Lifetime of Simpsons

S19 E08 – Funeral for a Fiend



Hey, what’s the best way to end Lackluster Week? Glad you asked. The answer is apparently to do something that seems to be impossible. Namely, make a dull and uninteresting Sideshow Bob episode. I mean, how do you even do that?! Well, I guess like this.

The episode starts off with Homer going to an electronics store to buy some batteries for his TV remote. He opts to buy the cheapest and shittiest batteries possible, but then gets suckered by a “deal” where he has to sign up for a TiVo subscription. And Homer goes for it; bringing home the little box and having Lisa hook it up to the TV. The family then gather around the TV and get to experience television the way it was intended, without commercials.

They get to watch Itchy and Scratchy and avoid any interjections from Krusty, and it changes their lives. The family instantly becomes addicted to TiVo and the ability to just watch television without being interrupted by garbage. However there’s one member of the family who gets more addicted that the others, and it’s kind of a dark horse candidate. Marge begins watching TV nonstop, until she has a dream where Keith Olberman yells at her and tells her that she’s basically stealing her entertainment by not watching stupid commercials.

And this dream has a huge effect on Marge, who then begins just sitting there doing nothing but watching commercials, to make up for everything she “stole.” She gets to see a bunch of stupid ads, but there’s one that catches the family’s attention. It’s for a restaurant called Wes Doobner’s World Famous Family Rib Hut. And it looks amazing. It basically has something for ever member of the family, as if it was specifically designed to appeal to them. And just like that they decide to go to Wes Doobner’s for dinner.


So the family pile into the car and drive out to Wes Doobner’s hoping to get a seat for the grand opening. Which doesn’t turn out to be a problem, because there’s no one else there. It’s a little suspicious, but they still go into the restaurant, and find it completely empty, without even tables or chairs. This is raising some red flags, but the Simpsons still stand in there until Wes Doobner himself comes out to meet them.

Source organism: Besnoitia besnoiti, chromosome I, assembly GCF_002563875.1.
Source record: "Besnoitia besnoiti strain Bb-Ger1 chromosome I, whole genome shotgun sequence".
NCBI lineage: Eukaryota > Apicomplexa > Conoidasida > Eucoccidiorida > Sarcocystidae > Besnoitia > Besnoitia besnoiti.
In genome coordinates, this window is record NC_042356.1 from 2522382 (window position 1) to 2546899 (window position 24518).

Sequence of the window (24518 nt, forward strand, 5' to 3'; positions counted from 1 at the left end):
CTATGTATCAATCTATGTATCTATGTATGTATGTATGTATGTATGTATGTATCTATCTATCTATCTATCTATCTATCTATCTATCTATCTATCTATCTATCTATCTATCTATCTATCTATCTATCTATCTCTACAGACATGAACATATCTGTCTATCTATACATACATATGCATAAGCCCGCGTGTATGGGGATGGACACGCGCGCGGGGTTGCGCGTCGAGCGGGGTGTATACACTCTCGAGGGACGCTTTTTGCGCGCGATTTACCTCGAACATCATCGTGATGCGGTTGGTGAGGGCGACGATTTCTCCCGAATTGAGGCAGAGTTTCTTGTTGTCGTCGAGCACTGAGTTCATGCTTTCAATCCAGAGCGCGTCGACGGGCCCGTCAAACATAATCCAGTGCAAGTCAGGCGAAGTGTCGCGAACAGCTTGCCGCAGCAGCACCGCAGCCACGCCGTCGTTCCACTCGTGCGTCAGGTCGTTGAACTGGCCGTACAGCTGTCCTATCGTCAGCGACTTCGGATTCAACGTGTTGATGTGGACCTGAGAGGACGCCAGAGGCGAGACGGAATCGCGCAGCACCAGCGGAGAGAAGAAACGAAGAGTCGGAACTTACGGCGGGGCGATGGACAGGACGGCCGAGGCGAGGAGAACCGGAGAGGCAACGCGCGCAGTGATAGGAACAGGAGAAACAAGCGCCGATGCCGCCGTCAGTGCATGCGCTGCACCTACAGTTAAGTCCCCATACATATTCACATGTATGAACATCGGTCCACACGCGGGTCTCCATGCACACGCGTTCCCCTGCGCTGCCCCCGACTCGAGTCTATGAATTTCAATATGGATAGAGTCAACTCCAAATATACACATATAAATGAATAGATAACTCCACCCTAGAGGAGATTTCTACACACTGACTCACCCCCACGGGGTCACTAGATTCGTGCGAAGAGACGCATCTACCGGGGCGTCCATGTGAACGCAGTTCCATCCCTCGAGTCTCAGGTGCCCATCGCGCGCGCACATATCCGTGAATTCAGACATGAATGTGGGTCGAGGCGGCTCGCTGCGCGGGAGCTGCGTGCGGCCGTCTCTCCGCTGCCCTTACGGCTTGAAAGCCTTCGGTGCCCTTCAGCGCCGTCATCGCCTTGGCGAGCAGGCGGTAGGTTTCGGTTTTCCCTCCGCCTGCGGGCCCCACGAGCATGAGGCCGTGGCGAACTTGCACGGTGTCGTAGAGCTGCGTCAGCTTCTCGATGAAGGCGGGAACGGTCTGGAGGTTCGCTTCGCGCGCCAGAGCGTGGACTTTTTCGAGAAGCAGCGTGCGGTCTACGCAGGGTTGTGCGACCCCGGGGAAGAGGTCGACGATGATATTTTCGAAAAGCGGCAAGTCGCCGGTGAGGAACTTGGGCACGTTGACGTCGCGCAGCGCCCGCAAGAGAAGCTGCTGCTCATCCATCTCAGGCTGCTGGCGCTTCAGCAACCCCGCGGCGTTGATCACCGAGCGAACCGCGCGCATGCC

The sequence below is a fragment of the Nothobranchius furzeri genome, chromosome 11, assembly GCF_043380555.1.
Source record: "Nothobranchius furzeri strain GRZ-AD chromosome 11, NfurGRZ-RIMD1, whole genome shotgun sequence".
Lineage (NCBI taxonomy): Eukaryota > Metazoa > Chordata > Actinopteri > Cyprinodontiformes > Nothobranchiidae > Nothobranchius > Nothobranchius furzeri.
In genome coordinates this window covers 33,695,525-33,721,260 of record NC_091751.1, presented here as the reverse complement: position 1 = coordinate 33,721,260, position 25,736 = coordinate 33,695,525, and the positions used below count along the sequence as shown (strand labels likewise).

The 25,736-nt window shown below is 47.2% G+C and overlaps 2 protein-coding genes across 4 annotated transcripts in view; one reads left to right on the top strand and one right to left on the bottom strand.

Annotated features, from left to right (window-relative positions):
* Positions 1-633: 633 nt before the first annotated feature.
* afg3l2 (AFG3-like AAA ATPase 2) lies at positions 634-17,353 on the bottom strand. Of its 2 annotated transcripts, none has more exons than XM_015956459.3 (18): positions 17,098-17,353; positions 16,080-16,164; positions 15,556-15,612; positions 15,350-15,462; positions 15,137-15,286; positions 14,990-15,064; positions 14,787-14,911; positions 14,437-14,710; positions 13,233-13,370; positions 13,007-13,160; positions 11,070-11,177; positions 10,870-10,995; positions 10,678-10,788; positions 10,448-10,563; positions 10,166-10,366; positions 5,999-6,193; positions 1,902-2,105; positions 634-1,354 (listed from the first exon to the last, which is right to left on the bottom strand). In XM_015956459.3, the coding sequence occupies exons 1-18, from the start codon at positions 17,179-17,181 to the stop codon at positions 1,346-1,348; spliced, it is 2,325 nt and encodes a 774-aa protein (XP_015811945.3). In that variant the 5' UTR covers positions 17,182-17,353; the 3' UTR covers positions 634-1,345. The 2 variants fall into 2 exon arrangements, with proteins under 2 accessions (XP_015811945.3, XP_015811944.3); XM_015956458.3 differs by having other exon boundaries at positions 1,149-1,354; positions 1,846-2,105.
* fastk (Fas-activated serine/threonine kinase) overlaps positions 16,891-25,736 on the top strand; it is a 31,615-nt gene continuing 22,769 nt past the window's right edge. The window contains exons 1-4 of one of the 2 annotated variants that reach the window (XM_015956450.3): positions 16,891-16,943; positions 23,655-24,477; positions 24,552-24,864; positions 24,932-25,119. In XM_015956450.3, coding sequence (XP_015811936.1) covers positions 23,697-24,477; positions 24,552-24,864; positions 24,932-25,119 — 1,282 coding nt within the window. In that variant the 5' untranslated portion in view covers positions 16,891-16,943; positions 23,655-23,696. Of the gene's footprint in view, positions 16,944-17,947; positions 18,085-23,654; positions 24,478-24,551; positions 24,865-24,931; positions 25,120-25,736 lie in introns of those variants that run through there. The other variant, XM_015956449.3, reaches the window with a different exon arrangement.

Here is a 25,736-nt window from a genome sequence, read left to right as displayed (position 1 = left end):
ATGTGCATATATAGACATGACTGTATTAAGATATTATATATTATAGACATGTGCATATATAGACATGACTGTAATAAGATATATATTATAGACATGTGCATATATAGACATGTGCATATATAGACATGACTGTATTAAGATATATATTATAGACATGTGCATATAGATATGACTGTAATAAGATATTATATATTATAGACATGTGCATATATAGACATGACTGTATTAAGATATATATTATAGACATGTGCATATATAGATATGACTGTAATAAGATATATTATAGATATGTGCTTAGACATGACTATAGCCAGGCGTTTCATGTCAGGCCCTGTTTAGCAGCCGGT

And he immediately reveals himself as Sideshow Bob. The family kind of freak out, but have to stand there while Bob ties them up and starts monologuing. He explains that after we last saw him, he and his Italian family fled Italy, lived in England for a bit, and then Bob immigrated to Canada as a comedy writer, before getting to Springfield undetected. And it’s all for his master plan. Tying the Simpsons up, sticking them next to a bunch of TNT, and having a faulty laptop battery ignite the TNT. Sure.

However, as Bob is getting ready to leave them to his death, he tosses out a Shakespeare quote, which Lisa insists is wrong. The two get into an argument, and Bob finally decides to use the laptop to Google it, causing the battery to explode and incapacitate himself. So Bob is unconscious, foiled by his own hubris, and the police arrive to arrest him. Bob is then brought before the court, and the Simpsons come to watch.

Bob makes the terrible call of representing himself in court, and things don’t look very promising. Until he decides to plead insanity, and calls his father, Dr. Robert Terwilliger, Sr, who is a respected psychiatrist, to validate that. We also meet Bob’s mother, Dame Judith Underdunk, a respected Shakespearean actor. But Dr. Robert is the main draw, since he argues that Bart is a monster who drove his son insane, and that’s why all of his crimes are fine.